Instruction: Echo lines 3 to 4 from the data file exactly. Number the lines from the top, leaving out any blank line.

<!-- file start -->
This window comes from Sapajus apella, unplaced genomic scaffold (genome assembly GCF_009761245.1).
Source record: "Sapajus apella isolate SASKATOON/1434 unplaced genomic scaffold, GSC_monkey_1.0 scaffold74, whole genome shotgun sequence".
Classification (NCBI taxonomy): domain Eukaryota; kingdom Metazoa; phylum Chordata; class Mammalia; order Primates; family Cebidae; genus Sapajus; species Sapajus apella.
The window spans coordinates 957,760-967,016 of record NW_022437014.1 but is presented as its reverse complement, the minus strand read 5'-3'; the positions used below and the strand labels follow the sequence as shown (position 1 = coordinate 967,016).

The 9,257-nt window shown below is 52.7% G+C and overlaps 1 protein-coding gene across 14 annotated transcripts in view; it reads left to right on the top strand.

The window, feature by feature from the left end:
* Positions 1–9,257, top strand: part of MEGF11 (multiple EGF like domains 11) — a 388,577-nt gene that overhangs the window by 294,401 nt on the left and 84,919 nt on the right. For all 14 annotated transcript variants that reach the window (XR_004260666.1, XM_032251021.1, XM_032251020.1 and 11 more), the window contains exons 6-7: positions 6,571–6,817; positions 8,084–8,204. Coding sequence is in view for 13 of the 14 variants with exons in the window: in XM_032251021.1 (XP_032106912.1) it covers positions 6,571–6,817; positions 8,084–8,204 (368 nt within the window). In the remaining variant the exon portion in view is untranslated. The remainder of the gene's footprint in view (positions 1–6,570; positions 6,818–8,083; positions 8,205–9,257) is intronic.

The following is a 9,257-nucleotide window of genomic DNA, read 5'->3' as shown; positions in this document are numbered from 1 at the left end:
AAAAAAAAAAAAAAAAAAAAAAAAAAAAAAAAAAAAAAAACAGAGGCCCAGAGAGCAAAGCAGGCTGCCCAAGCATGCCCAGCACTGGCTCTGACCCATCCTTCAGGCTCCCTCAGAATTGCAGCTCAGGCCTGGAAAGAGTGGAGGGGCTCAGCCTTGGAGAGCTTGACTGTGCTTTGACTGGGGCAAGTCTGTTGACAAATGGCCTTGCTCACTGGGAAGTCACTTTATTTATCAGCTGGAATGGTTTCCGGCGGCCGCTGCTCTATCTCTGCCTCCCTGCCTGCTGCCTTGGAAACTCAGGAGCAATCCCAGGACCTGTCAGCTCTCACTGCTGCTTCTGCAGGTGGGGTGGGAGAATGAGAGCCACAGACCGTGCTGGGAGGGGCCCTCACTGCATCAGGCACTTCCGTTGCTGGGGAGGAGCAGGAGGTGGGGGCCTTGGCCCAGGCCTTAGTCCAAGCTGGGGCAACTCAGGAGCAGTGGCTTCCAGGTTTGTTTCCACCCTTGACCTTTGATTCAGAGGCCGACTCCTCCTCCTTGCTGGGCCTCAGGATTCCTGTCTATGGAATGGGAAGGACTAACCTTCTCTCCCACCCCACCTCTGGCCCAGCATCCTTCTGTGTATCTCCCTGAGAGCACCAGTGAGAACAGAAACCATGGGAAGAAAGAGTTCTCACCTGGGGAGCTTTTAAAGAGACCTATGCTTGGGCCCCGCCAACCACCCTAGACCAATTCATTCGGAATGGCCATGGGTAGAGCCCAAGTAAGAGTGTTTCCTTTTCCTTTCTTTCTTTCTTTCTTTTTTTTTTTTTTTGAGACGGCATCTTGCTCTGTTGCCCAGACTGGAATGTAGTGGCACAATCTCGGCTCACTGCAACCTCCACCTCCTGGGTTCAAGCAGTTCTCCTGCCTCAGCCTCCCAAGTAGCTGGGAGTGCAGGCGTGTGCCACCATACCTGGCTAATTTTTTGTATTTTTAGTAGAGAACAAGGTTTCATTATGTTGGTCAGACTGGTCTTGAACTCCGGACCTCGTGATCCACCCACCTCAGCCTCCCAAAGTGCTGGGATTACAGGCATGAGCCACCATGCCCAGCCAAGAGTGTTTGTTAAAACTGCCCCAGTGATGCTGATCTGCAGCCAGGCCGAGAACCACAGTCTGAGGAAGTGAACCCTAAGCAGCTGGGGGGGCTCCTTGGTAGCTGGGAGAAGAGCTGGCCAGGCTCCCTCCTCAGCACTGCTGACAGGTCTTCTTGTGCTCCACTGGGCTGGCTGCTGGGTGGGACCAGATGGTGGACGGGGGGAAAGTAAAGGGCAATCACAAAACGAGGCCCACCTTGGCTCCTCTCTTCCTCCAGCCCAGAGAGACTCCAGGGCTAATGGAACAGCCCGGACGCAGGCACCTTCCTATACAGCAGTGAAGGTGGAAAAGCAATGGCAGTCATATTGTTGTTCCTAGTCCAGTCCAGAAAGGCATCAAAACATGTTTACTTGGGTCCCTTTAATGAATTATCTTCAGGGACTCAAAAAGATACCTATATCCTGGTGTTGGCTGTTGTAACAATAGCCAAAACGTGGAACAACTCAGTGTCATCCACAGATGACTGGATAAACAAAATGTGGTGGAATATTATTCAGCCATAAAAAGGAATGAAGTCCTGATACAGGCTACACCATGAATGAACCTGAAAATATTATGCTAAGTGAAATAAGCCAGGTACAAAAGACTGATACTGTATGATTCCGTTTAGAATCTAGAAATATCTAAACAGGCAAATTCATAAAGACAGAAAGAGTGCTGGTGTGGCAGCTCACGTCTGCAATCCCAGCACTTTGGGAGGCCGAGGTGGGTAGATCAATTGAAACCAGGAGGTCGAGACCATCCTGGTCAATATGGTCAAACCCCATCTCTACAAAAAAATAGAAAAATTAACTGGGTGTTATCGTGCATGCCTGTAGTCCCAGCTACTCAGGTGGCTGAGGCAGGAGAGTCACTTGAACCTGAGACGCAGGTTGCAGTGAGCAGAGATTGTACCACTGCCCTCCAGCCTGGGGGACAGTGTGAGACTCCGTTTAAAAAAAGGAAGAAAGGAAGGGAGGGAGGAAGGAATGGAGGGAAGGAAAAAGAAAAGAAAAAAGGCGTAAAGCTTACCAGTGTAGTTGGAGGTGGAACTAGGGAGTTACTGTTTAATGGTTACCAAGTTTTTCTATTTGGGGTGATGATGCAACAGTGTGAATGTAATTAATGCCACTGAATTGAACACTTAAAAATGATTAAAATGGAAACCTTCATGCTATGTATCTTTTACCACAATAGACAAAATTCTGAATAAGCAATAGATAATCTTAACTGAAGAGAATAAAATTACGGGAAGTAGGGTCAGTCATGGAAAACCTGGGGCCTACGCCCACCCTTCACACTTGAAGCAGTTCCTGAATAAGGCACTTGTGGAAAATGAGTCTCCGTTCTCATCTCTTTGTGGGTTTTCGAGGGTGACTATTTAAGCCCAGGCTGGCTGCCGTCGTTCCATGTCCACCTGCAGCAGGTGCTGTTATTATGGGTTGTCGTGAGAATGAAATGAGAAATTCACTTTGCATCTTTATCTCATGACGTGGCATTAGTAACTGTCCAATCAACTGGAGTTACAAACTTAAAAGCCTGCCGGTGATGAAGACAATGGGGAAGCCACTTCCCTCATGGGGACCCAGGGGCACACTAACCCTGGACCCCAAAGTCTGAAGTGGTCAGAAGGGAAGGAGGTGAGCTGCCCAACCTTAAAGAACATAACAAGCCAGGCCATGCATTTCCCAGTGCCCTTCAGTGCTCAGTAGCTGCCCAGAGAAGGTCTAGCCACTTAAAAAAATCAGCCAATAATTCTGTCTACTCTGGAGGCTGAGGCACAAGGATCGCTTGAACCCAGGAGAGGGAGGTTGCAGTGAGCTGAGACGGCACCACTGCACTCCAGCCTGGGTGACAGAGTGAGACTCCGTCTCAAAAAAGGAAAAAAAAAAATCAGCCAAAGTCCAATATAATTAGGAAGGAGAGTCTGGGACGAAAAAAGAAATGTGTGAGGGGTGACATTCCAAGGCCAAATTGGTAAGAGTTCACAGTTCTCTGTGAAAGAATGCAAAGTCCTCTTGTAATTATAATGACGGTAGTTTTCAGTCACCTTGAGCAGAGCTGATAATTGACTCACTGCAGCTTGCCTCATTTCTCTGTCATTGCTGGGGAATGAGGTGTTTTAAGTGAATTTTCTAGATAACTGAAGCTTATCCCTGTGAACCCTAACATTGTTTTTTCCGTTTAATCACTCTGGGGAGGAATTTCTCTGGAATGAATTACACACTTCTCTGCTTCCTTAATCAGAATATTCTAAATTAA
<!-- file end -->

Classification (NCBI taxonomy): domain Eukaryota; kingdom Metazoa; phylum Chordata; class Mammalia; order Primates; family Cebidae; genus Sapajus; species Sapajus apella.
The window spans coordinates 957,760-967,016 of record NW_022437014.1 but is presented as its reverse complement, the minus strand read 5'-3'; the positions used below and the strand labels follow the sequence as shown (position 1 = coordinate 967,016).